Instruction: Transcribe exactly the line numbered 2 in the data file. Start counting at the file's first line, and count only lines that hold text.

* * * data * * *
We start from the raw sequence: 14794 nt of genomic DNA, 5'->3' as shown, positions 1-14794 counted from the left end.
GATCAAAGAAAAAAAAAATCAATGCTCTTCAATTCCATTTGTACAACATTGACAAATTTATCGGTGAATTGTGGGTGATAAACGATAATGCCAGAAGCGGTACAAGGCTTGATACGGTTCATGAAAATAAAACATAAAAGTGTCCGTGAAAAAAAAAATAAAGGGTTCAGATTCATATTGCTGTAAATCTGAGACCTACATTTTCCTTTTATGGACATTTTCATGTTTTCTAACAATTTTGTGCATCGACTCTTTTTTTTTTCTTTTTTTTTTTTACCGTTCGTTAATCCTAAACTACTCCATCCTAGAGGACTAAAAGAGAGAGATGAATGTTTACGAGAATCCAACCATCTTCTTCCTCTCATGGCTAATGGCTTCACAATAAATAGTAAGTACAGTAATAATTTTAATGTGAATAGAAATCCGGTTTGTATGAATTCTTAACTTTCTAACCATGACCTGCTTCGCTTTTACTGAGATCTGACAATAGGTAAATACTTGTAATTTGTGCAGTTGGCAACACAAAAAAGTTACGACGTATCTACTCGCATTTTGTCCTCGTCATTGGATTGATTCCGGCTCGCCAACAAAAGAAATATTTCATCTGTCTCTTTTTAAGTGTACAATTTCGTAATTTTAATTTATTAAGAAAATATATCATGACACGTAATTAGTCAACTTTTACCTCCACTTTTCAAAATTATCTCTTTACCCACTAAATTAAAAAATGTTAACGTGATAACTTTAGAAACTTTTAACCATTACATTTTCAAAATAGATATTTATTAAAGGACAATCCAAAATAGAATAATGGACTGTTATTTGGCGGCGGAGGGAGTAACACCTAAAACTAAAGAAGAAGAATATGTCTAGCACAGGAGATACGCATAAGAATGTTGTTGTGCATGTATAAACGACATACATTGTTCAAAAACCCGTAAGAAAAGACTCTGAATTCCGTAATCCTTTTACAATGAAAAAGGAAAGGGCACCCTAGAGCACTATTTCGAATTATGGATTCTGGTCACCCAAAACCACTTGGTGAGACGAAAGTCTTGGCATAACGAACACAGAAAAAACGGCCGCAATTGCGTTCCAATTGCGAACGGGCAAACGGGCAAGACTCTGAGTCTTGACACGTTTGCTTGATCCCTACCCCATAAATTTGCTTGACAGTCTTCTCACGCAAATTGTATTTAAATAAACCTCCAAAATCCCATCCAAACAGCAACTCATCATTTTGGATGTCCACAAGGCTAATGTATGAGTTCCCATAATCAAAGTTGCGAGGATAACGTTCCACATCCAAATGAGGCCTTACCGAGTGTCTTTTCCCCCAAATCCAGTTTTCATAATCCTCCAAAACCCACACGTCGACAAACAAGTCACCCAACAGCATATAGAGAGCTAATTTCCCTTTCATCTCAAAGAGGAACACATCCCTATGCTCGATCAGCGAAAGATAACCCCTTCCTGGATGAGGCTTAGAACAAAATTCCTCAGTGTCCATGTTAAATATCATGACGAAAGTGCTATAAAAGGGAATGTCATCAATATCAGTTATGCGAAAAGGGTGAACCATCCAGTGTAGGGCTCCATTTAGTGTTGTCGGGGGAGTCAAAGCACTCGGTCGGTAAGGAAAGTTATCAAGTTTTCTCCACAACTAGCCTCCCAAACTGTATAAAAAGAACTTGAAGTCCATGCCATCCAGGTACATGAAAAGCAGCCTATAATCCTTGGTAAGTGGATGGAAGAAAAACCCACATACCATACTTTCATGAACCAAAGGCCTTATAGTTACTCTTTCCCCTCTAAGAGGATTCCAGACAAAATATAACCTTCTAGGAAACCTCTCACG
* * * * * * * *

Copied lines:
GATCAAAGAAAAAAAAAATCAATGCTCTTCAATTCCATTTGTACAACATTGACAAATTTATCGGTGAATTGTGGGTGATAAACGATAATGCCAGAAGCGGTACAAGGCTTGATACGGTTCATGAAAATAAAACATAAAAGTGTCCGTGAAAAAAAAAATAAAGGGTTCAGATTCATATTGCTGTAAATCTGAGACCTACATTTTCCTTTTATGGACATTTTCATGTTTTCTAACAATTTTGTGCATCGACTCTTTTTTTTTTCTTTTTTTTTTTTACCGTTCGTTAATCCTAAACTACTCCATCCTAGAGGACTAAAAGAGAGAGATGAATGTTTACGAGAATCCAACCATCTTCTTCCTCTCATGGCTAATGGCTTCACAATAAATAGTAAGTACAGTAATAATTTTAATGTGAATAGAAATCCGGTTTGTATGAATTCTTAACTTTCTAACCATGACCTGCTTCGCTTTTACTGAGATCTGACAATAGGTAAATACTTGTAATTTGTGCAGTTGGCAACACAAAAAAGTTACGACGTATCTACTCGCATTTTGTCCTCGTCATTGGATTGATTCCGGCTCGCCAACAAAAGAAATATTTCATCTGTCTCTTTTTAAGTGTACAATTTCGTAATTTTAATTTATTAAGAAAATATATCATGACACGTAATTAGTCAACTTTTACCTCCACTTTTCAAAATTATCTCTTTACCCACTAAATTAAAAAATGTTAACGTGATAACTTTAGAAACTTTTAACCATTACATTTTCAAAATAGATATTTATTAAAGGACAATCCAAAATAGAATAATGGACTGTTATTTGGCGGCGGAGGGAGTAACACCTAAAACTAAAGAAGAAGAATATGTCTAGCACAGGAGATACGCATAAGAATGTTGTTGTGCATGTATAAACGACATACATTGTTCAAAAACCCGTAAGAAAAGACTCTGAATTCCGTAATCCTTTTACAATGAAAAAGGAAAGGGCACCCTAGAGCACTATTTCGAATTATGGATTCTGGTCACCCAAAACCACTTGGTGAGACGAAAGTCTTGGCATAACGAACACAGAAAAAACGGCCGCAATTGCGTTCCAATTGCGAACGGGCAAACGGGCAAGACTCTGAGTCTTGACACGTTTGCTTGATCCCTACCCCATAAATTTGCTTGACAGTCTTCTCACGCAAATTGTATTTAAATAAACCTCCAAAATCCCATCCAAACAGCAACTCATCATTTTGGATGTCCACAAGGCTAATGTATGAGTTCCCATAATCAAAGTTGCGAGGATAACGTTCCACATCCAAATGAGGCCTTACCGAGTGTCTTTTCCCCCAAATCCAGTTTTCATAATCCTCCAAAACCCACACGTCGACAAACAAGTCACCCAACAGCATATAGAGAGCTAATTTCCCTTTCATCTCAAAGAGGAACACATCCCTATGCTCGATCAGCGAAAGATAACCCCTTCCTGGATGAGGCTTAGAACAAAATTCCTCAGTGTCCATGTTAAATATCATGACGAAAGTGCTATAAAAGGGAATGTCATCAATATCAGTTATGCGAAAAGGGTGAACCATCCAGTGTAGGGCTCCATTTAGTGTTGTCGGGGGAGTCAAAGCACTCGGTCGGTAAGGAAAGTTATCAAGTTTTCTCCACAACTAGCCTCCCAAACTGTATAAAAAGAACTTGAAGTCCATGCCATCCAGGTACATGAAAAGCAGCCTATAATCCTTGGTAAGTGGATGGAAGAAAAACCCACATACCATACTTTCATGAACCAAAGGCCTTATAGTTACTCTTTCCCCTCTAAGAGGATTCCAGACAAAATATAACCTTCTAGGAAACCTCTCACG